1932

Abstract

Here you will find facts about and the opinions of an American astrophysicist who practiced in the second half of the twentieth century. The title explains why I did it. I invented some new ideas, I applied them to some astro objects, I computed things with pen and paper; I ended up thinking that I had succeeded in pushing the field ahead a bit.

Attracted by Newtonian theory, I did some experiments too. I love hydrodynamics and magnetic fields in space. The math is beautiful, and the objects are stupendous in their brilliant displays. For some reason I meditated on gases between the stars, their pressures and motions. I left the stars to others, believing that their physics was under control.

As I grew older, I had to decide whether to direct others rather than just myself and ended up at the Harvard–Smithsonian Center for Astrophysics doing both. It was thrilling because I had never had management experience and was flying by the seat of my pants, as I guess other astrodirectors do. In the process, I advised the US government on future directions in astronomy, chairing a number of committees. It is astonishing that the government is interested in astronomy, and it is exciting to interact with the people in the National Academy of Sciences (NAS), the Congress, and the Executive branch who have dedicated their lives to enable the expansion of our knowledge of astronomy.

Along the way I studied more abstract concepts in physics, including magnetic helicity and its relation to the winding numbers of nonabelian particle physics. These are topological concepts that I should have learned in grad school but did not.

This review has two parts. The first part is for scientists, and covers my life in chronological order. The second part is for laymen who are interested in science. It gives a flavor of my scientific work with no math and a minimum of jargon.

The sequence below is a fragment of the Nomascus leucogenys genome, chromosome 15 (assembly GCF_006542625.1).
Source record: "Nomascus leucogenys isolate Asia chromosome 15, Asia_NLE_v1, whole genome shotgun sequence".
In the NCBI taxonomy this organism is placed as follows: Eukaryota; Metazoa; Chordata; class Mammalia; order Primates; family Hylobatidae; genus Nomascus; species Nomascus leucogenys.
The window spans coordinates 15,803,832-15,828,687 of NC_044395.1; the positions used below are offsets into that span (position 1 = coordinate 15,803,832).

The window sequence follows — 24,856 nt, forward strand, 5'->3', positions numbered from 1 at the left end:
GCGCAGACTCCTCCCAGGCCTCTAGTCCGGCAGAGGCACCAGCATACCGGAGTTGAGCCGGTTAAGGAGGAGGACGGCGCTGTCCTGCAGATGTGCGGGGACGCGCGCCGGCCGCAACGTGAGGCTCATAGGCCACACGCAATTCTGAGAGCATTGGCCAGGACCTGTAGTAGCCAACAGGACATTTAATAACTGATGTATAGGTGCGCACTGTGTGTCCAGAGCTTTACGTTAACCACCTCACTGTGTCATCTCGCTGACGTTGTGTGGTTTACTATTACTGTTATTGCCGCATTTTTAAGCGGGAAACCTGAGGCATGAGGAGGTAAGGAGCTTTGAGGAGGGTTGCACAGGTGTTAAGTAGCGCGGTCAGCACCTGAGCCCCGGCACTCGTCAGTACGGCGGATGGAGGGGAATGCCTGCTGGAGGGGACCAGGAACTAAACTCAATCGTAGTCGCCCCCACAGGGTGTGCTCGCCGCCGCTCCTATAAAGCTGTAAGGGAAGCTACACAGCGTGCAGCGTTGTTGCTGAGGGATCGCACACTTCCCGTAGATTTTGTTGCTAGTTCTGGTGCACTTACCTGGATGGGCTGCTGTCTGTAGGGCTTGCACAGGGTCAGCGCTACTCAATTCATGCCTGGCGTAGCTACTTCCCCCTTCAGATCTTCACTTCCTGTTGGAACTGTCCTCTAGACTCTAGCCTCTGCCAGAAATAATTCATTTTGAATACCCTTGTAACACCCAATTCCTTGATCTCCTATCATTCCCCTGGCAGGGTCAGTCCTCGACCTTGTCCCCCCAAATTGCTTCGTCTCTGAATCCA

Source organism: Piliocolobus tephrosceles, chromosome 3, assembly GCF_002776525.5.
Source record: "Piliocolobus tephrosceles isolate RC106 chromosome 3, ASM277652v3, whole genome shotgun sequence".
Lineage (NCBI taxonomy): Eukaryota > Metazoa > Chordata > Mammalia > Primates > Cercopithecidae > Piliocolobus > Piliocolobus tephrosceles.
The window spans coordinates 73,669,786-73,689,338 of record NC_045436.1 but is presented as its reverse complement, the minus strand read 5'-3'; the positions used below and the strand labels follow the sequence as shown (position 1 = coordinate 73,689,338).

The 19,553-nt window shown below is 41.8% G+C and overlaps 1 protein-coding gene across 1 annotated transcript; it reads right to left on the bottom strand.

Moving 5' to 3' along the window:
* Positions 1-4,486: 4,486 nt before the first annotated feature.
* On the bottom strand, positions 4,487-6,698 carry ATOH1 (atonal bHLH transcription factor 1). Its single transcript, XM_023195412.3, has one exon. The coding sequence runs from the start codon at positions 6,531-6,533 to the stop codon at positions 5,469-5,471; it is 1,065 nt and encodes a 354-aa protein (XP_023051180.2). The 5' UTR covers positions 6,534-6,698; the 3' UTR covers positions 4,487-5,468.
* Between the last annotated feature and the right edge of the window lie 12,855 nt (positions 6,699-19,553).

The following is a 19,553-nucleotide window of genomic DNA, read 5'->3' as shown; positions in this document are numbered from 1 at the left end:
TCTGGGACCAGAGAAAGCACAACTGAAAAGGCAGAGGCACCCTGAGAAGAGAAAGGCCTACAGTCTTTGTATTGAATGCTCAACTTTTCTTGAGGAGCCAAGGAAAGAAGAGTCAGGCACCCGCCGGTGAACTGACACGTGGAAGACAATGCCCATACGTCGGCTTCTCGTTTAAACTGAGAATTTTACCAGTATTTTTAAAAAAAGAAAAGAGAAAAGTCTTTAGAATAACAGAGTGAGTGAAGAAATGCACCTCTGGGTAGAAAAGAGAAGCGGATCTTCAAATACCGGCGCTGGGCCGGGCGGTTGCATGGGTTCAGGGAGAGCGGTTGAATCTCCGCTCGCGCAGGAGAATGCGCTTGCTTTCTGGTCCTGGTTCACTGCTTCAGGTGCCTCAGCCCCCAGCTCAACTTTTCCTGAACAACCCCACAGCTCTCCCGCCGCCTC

Loading

Article metrics loading...

/content/journals/10.1146/annurev-astro-081913-040050
2014-08-18
2024-06-16
Loading full text...

Full text loading...

/deliver/fulltext/astro/52/1/annurev-astro-081913-040050.html?itemId=/content/journals/10.1146/annurev-astro-081913-040050&mimeType=html&fmt=ahah

Literature Cited

  1. Alfvén H. 1950. Cosmical Electrodynamics Oxford, UK: Clarendon Press [Google Scholar]
  2. Arpigny C. 1965. Annu. Rev. Astron. Astrophys. 3:351 [Google Scholar]
  3. Berger MA, Field GB. 1984. J. Fluid Mech. 147:153 [Google Scholar]
  4. Bowyer CS, Field GB, Mack JE. 1968. Nature 217:32 [Google Scholar]
  5. Brinton C. 1938. The Anatomy of Revolution. New York: Prentice-Hall [Google Scholar]
  6. Carroll SM. 2004. Spacetime and Geometry San Francisco: Addison-Wesley [Google Scholar]
  7. Carroll SM, Field GB. 1991. Phys. Rev. D 43:3789 [Google Scholar]
  8. Carroll SM, Field GB, Jackiw R. 1990. Phys. Rev. D 41:1231 [Google Scholar]
  9. Carter B. 1979. Perfect fluid and magnetic field conservation laws in the theory of black hole accretion rings. Active Galactic Nuclei C Hazard, S Mitton 273–300 Cambridge, UK: Cambridge Univ. Press [Google Scholar]
  10. Dicke RH, Beringer R, Vane AB. 1946. Phys. Rev. 70:340 [Google Scholar]
  11. Erickson WC. 1957. Ap. J. 123:172 [Google Scholar]
  12. Field GB. 1956. Ap. J. 124:555 [Google Scholar]
  13. Field GB. 1959. Ap. J. 129:551 [Google Scholar]
  14. Field GB. 1962. Ap. J. 135:684 [Google Scholar]
  15. Field GB. 1965. Ap. J. 142:531 [Google Scholar]
  16. Field GB, Goldsmith DW, Habing HJ. 1969. Ap. J. 158:173 [Google Scholar]
  17. Field GB. 1973. Astrophysics and relativity, Chapter 8. Astronomy and Astrophysics for the 1970s, Reports of the Panels, Astronomy Survey Committee Washington, DC: Natl. Acad. Sci. [Google Scholar]
  18. Field GB. 1982. Astronomy and Astrophysics for the 1980s 1 Report of the Astronomy Survey Committee. Washington, DC: Natl. Acad. [Google Scholar]
  19. Field GB. 1986. Magnetospheric Processes in Astrophysics RI Epstein, WC Feldman AIP Conf. Proc. 144324 [Google Scholar]
  20. Field GB, Blackman EG. 2002. Ap. J. 572:685 [Google Scholar]